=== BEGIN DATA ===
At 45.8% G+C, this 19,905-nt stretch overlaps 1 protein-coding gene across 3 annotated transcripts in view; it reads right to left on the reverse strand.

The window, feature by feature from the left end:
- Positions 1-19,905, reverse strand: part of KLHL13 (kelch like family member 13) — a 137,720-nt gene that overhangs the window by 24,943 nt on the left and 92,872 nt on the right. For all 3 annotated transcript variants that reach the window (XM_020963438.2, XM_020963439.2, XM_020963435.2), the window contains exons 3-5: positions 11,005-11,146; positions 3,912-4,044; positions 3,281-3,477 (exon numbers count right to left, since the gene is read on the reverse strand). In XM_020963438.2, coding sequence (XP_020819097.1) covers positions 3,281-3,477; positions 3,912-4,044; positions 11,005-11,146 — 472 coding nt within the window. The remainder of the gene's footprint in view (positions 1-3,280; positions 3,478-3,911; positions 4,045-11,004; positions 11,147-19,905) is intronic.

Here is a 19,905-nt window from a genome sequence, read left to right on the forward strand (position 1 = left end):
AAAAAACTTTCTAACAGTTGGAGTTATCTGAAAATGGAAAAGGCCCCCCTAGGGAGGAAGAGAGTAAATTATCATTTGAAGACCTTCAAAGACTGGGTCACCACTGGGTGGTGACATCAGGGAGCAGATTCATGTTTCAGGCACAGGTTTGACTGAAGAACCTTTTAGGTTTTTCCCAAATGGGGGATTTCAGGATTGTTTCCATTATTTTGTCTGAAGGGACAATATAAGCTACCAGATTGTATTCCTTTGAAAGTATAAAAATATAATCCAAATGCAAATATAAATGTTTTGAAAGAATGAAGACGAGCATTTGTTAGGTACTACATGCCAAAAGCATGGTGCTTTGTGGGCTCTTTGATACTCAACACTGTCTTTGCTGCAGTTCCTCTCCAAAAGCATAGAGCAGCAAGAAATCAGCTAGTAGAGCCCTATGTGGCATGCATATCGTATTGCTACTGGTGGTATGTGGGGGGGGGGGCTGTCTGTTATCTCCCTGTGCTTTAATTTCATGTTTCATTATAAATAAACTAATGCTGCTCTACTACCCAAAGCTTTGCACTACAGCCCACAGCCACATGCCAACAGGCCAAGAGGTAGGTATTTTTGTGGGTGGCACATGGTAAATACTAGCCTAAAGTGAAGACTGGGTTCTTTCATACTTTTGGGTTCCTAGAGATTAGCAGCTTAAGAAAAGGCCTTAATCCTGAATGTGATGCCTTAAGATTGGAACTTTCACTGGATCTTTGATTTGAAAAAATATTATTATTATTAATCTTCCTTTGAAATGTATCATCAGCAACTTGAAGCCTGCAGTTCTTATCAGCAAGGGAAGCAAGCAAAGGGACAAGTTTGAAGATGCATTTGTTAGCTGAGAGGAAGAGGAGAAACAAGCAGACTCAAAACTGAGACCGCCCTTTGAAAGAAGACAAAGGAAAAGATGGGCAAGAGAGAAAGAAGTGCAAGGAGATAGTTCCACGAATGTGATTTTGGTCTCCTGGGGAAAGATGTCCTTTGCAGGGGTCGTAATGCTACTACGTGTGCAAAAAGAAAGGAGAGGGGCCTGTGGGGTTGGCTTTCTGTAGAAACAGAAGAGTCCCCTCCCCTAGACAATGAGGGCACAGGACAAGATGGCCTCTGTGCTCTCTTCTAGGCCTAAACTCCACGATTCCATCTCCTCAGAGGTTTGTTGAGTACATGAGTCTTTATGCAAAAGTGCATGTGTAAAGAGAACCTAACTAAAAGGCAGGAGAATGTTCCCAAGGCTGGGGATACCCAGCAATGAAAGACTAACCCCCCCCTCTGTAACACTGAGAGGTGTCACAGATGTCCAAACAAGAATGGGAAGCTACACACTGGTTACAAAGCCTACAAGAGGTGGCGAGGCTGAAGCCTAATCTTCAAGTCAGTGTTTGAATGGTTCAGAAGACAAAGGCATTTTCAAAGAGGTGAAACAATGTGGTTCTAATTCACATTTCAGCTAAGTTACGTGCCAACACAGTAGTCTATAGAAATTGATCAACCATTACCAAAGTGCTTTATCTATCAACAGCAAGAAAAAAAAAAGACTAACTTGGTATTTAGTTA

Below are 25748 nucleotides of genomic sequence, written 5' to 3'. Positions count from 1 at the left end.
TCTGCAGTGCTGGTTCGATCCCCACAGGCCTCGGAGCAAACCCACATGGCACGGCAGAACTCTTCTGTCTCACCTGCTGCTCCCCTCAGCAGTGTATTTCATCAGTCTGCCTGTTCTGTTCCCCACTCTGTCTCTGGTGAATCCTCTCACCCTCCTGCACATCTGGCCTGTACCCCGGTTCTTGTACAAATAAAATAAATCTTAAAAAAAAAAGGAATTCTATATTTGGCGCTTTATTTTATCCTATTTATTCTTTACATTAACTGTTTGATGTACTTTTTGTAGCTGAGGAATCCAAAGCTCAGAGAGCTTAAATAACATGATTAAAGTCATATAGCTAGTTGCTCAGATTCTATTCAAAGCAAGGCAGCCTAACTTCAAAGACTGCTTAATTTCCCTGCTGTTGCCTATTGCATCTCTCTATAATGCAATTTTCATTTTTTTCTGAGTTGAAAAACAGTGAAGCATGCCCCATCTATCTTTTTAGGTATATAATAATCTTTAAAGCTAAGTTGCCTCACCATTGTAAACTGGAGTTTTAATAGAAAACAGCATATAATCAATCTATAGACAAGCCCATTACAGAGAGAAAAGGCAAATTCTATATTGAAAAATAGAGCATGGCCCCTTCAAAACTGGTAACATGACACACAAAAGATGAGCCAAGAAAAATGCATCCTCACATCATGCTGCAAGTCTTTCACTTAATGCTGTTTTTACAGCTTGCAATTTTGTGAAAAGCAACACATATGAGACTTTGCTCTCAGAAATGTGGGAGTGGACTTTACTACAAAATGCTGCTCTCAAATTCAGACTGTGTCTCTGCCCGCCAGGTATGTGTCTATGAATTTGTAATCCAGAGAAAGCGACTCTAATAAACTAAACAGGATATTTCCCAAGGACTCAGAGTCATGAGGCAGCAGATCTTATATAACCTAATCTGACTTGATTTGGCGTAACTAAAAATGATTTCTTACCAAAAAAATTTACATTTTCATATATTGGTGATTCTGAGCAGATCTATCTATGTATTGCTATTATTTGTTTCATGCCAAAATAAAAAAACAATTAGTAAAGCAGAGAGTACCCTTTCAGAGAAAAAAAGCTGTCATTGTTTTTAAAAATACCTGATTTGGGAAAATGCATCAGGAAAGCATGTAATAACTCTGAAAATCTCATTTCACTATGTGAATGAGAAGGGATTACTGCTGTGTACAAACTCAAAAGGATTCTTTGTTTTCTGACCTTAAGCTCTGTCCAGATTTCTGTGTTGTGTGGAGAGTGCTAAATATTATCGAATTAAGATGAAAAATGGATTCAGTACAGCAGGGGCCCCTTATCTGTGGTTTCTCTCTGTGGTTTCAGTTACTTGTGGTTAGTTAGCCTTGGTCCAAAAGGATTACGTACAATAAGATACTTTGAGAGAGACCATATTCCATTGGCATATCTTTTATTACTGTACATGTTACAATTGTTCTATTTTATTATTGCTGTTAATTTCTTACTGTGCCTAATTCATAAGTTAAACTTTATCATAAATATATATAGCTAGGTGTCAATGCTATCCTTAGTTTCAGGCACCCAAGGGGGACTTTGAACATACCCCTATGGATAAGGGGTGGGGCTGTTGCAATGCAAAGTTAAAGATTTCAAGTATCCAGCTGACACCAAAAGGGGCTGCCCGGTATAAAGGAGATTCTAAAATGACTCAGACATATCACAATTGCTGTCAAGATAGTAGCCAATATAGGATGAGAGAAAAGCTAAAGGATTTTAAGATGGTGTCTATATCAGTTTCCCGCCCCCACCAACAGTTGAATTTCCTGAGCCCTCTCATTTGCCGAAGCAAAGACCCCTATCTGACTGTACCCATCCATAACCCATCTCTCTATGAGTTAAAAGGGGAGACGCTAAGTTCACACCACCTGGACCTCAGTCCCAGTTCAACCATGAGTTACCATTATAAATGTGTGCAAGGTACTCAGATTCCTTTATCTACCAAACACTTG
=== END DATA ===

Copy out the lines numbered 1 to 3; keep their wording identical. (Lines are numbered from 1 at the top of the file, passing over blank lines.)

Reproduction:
At 45.8% G+C, this 19,905-nt stretch overlaps 1 protein-coding gene across 3 annotated transcripts in view; it reads right to left on the reverse strand.

The window, feature by feature from the left end:
- Positions 1-19,905, reverse strand: part of KLHL13 (kelch like family member 13) — a 137,720-nt gene that overhangs the window by 24,943 nt on the left and 92,872 nt on the right. For all 3 annotated transcript variants that reach the window (XM_020963438.2, XM_020963439.2, XM_020963435.2), the window contains exons 3-5: positions 11,005-11,146; positions 3,912-4,044; positions 3,281-3,477 (exon numbers count right to left, since the gene is read on the reverse strand). In XM_020963438.2, coding sequence (XP_020819097.1) covers positions 3,281-3,477; positions 3,912-4,044; positions 11,005-11,146 — 472 coding nt within the window. The remainder of the gene's footprint in view (positions 1-3,280; positions 3,478-3,911; positions 4,045-11,004; positions 11,147-19,905) is intronic.